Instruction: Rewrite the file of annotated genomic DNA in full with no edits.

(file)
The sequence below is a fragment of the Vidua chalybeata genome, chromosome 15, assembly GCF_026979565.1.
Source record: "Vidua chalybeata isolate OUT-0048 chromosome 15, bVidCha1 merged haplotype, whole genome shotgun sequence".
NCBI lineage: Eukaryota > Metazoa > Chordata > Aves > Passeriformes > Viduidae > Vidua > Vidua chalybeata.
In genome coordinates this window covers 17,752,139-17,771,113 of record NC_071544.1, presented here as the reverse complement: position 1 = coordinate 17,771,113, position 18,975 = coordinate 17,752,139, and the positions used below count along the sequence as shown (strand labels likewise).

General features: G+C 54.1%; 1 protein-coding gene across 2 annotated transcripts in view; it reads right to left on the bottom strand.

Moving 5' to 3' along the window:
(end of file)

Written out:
The sequence below is a fragment of the Vidua chalybeata genome, chromosome 15, assembly GCF_026979565.1.
Source record: "Vidua chalybeata isolate OUT-0048 chromosome 15, bVidCha1 merged haplotype, whole genome shotgun sequence".
NCBI lineage: Eukaryota > Metazoa > Chordata > Aves > Passeriformes > Viduidae > Vidua > Vidua chalybeata.
In genome coordinates this window covers 17,752,139-17,771,113 of record NC_071544.1, presented here as the reverse complement: position 1 = coordinate 17,771,113, position 18,975 = coordinate 17,752,139, and the positions used below count along the sequence as shown (strand labels likewise).

General features: G+C 54.1%; 1 protein-coding gene across 2 annotated transcripts in view; it reads right to left on the bottom strand.

Moving 5' to 3' along the window: